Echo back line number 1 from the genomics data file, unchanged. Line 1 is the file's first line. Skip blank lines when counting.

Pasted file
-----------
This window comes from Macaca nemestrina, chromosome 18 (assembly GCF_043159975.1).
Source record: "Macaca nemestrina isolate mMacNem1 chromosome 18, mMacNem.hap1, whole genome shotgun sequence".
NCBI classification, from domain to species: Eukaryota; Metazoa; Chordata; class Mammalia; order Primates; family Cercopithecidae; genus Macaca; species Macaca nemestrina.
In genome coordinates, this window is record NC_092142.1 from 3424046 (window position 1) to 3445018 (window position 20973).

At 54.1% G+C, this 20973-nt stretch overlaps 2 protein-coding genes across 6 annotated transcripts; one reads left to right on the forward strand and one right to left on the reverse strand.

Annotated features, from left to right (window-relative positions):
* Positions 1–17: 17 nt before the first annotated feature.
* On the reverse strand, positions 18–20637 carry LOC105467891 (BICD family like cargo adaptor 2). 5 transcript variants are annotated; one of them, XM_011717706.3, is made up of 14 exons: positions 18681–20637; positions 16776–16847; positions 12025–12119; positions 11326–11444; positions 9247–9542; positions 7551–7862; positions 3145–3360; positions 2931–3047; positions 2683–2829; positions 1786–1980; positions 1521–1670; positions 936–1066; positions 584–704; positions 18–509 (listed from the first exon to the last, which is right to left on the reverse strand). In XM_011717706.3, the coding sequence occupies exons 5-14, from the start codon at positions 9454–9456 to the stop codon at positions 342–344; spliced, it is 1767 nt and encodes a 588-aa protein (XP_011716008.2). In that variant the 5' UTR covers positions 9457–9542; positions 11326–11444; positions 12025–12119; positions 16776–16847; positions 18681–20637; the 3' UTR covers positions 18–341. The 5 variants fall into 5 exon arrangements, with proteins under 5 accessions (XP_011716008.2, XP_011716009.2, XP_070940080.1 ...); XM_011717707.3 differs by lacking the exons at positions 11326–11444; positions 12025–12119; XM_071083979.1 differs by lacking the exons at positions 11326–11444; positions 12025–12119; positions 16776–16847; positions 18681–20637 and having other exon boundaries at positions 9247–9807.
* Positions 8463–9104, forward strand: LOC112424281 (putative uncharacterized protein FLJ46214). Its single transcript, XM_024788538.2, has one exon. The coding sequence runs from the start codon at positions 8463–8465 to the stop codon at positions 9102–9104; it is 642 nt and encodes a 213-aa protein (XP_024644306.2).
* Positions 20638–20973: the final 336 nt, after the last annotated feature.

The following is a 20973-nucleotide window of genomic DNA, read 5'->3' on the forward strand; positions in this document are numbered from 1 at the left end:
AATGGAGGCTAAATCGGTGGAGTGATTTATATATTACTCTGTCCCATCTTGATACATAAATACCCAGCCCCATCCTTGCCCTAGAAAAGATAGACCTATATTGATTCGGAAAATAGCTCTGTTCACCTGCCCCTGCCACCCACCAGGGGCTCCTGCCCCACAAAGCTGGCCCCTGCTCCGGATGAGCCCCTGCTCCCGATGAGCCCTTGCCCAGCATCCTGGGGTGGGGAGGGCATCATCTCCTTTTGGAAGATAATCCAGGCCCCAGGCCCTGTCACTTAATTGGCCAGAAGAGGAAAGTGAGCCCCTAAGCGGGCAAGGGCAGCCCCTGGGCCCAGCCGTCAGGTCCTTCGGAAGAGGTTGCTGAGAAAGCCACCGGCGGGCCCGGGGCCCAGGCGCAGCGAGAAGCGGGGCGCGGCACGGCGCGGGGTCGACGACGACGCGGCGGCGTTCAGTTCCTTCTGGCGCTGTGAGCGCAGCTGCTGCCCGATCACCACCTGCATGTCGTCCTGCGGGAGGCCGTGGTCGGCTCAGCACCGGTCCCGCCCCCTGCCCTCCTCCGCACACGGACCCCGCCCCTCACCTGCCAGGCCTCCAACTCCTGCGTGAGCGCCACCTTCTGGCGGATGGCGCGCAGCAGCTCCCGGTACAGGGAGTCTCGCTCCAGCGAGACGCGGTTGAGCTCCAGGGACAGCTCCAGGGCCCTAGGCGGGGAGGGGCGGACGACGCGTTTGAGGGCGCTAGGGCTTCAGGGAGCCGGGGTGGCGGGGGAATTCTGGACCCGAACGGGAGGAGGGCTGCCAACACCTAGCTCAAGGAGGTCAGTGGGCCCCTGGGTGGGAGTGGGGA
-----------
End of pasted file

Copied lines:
This window comes from Macaca nemestrina, chromosome 18 (assembly GCF_043159975.1).